Archaeologists claim to discover one of Rome’s first churches
|National Post 14 Jul 2018 at 10:24|
The remains of what could be one of Rome’s earliest churches have been discovered on the banks of the Tiber, close to where an epic battle led to Christianity being adopted as the Roman Empire’s official religion.
The routine digging of a trench for an electrical cable revealed the find — a 1,600-year-old building with brick walls and exquisitely rendered floors made of red, green and honey-coloured marble from Sparta, Egypt and what is now Tunisia.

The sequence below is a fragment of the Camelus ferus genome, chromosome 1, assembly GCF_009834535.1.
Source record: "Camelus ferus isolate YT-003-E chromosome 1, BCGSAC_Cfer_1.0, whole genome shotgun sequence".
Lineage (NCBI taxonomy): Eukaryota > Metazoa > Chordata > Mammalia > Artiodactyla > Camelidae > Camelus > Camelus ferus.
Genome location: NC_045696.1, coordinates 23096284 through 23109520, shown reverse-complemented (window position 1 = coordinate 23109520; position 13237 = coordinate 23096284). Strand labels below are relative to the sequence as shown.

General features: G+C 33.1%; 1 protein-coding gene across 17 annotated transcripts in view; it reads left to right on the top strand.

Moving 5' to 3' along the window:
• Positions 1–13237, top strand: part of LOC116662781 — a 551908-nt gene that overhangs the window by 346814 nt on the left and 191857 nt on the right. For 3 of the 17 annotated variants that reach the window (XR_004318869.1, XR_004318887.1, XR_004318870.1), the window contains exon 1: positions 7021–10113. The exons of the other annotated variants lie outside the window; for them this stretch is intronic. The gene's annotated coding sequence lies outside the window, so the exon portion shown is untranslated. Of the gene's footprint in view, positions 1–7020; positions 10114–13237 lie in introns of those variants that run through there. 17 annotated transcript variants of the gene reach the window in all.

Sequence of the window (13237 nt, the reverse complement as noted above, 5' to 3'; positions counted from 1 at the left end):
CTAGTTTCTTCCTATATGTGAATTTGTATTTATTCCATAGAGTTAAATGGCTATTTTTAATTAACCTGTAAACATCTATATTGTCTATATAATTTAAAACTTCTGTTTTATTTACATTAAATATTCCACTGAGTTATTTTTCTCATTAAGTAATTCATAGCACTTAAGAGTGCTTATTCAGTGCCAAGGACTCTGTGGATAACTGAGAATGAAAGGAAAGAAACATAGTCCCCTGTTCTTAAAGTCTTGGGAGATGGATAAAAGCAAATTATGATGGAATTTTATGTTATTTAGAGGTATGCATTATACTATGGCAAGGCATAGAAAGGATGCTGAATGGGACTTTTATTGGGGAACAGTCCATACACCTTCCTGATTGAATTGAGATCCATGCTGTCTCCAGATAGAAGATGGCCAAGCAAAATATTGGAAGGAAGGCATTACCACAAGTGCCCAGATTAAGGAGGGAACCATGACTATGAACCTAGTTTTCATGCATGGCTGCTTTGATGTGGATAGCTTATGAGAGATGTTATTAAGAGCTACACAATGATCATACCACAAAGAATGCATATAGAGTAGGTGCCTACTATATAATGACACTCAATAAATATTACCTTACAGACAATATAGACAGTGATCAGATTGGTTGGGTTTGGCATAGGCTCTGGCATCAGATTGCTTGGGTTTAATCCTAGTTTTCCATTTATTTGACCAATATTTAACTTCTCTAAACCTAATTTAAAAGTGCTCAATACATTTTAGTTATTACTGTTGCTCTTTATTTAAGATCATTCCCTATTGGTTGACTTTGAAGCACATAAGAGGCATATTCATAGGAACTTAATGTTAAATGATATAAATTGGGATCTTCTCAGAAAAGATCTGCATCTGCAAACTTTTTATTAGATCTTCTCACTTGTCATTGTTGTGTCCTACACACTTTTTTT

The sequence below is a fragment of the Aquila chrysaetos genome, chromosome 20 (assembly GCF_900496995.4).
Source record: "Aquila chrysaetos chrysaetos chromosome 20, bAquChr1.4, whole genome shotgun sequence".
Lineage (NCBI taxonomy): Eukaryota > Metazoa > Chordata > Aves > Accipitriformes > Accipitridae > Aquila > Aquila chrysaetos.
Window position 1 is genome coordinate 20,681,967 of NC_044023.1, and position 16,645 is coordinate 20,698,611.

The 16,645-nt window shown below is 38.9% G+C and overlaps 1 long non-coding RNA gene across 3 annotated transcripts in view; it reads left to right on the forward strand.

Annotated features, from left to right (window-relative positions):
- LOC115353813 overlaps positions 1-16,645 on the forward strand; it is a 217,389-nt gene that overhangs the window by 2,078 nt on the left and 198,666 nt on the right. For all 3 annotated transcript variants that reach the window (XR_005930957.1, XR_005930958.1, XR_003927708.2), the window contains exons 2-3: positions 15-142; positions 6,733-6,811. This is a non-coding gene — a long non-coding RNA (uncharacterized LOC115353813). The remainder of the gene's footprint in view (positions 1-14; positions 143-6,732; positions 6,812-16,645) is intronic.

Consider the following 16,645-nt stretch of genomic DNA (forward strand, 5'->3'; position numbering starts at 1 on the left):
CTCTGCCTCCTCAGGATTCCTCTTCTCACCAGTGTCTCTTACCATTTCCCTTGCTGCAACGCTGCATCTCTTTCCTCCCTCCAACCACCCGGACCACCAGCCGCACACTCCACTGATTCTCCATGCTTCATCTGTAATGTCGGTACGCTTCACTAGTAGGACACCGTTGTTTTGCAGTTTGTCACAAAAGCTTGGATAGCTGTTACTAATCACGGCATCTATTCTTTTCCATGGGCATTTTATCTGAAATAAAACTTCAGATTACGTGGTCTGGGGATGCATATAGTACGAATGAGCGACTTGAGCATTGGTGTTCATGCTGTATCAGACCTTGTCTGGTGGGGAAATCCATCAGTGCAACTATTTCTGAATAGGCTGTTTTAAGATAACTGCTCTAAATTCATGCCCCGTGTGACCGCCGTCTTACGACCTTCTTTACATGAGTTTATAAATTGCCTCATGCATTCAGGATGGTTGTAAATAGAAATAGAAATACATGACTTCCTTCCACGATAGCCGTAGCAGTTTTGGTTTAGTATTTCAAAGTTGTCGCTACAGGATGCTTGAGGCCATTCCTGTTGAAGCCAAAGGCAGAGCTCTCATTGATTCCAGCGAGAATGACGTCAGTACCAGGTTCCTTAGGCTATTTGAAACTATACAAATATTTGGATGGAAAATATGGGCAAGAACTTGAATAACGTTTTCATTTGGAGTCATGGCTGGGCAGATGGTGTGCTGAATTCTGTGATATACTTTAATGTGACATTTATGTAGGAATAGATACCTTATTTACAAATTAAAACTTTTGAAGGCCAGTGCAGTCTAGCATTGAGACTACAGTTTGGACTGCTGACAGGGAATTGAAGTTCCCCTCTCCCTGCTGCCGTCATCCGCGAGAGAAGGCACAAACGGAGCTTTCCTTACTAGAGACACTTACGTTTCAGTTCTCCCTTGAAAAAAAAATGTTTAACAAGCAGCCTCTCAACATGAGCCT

After months of excavations, archaeologists found a small cemetery with several tombs, including one with a giant amphora for a lid that contained the skeleton of a Roman man.
The splendour of the decoration, the size of the structure and the presence of the graves has led them to speculate that it was a church built in the fourth century AD.
“It was definitely a building for public use and we think it may have been a place of worship,” said Marina Piranomonte, the director of the dig.
“It’s incredible that the digging of a small trench for an electrical cable can bring to light discoveries like this.”
The building was constructed just a few decades after the historic Battle of the Milvian Bridge, which took place about 100 yards away at a crossing over the Tiber in AD 312.
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